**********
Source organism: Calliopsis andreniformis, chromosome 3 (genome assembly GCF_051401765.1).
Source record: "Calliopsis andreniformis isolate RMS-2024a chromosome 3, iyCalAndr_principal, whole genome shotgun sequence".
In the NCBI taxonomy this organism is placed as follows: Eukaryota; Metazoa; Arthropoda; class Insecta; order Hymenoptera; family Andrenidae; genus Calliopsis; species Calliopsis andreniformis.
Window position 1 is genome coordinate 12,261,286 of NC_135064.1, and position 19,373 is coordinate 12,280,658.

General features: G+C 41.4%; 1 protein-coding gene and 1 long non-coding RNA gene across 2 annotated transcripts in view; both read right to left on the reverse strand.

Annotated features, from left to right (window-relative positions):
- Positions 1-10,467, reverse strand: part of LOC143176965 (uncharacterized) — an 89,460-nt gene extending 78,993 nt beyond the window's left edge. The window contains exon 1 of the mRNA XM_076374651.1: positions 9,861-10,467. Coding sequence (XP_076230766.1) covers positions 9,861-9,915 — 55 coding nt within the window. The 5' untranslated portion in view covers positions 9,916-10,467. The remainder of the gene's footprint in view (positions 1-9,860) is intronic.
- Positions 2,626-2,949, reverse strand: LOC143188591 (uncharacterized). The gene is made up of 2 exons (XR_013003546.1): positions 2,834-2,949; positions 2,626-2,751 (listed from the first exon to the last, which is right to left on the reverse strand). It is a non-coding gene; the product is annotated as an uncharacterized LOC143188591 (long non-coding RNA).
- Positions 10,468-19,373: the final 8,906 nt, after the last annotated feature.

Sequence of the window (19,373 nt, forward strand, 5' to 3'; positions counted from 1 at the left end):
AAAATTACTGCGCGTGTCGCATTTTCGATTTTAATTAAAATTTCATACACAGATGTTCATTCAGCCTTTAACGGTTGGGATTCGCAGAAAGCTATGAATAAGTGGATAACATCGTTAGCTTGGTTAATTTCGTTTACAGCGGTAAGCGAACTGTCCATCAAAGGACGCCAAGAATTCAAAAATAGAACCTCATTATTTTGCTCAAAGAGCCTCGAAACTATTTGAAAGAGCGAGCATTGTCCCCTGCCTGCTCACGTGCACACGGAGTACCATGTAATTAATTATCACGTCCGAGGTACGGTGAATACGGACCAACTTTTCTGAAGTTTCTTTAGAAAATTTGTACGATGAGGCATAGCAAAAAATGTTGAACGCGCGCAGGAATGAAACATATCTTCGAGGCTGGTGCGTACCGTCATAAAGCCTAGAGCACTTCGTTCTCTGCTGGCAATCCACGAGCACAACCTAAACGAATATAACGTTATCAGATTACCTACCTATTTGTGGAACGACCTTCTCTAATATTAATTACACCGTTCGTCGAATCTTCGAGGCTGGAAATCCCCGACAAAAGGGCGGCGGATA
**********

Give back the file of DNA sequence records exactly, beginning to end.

Source organism: Calliopsis andreniformis, chromosome 3 (genome assembly GCF_051401765.1).
Source record: "Calliopsis andreniformis isolate RMS-2024a chromosome 3, iyCalAndr_principal, whole genome shotgun sequence".
In the NCBI taxonomy this organism is placed as follows: Eukaryota; Metazoa; Arthropoda; class Insecta; order Hymenoptera; family Andrenidae; genus Calliopsis; species Calliopsis andreniformis.
Window position 1 is genome coordinate 12,261,286 of NC_135064.1, and position 19,373 is coordinate 12,280,658.

General features: G+C 41.4%; 1 protein-coding gene and 1 long non-coding RNA gene across 2 annotated transcripts in view; both read right to left on the reverse strand.

Annotated features, from left to right (window-relative positions):
- Positions 1-10,467, reverse strand: part of LOC143176965 (uncharacterized) — an 89,460-nt gene extending 78,993 nt beyond the window's left edge. The window contains exon 1 of the mRNA XM_076374651.1: positions 9,861-10,467. Coding sequence (XP_076230766.1) covers positions 9,861-9,915 — 55 coding nt within the window. The 5' untranslated portion in view covers positions 9,916-10,467. The remainder of the gene's footprint in view (positions 1-9,860) is intronic.
- Positions 2,626-2,949, reverse strand: LOC143188591 (uncharacterized). The gene is made up of 2 exons (XR_013003546.1): positions 2,834-2,949; positions 2,626-2,751 (listed from the first exon to the last, which is right to left on the reverse strand). It is a non-coding gene; the product is annotated as an uncharacterized LOC143188591 (long non-coding RNA).
- Positions 10,468-19,373: the final 8,906 nt, after the last annotated feature.

Sequence of the window (19,373 nt, forward strand, 5' to 3'; positions counted from 1 at the left end):
AAAATTACTGCGCGTGTCGCATTTTCGATTTTAATTAAAATTTCATACACAGATGTTCATTCAGCCTTTAACGGTTGGGATTCGCAGAAAGCTATGAATAAGTGGATAACATCGTTAGCTTGGTTAATTTCGTTTACAGCGGTAAGCGAACTGTCCATCAAAGGACGCCAAGAATTCAAAAATAGAACCTCATTATTTTGCTCAAAGAGCCTCGAAACTATTTGAAAGAGCGAGCATTGTCCCCTGCCTGCTCACGTGCACACGGAGTACCATGTAATTAATTATCACGTCCGAGGTACGGTGAATACGGACCAACTTTTCTGAAGTTTCTTTAGAAAATTTGTACGATGAGGCATAGCAAAAAATGTTGAACGCGCGCAGGAATGAAACATATCTTCGAGGCTGGTGCGTACCGTCATAAAGCCTAGAGCACTTCGTTCTCTGCTGGCAATCCACGAGCACAACCTAAACGAATATAACGTTATCAGATTACCTACCTATTTGTGGAACGACCTTCTCTAATATTAATTACACCGTTCGTCGAATCTTCGAGGCTGGAAATCCCCGACAAAAGGGCGGCGGATA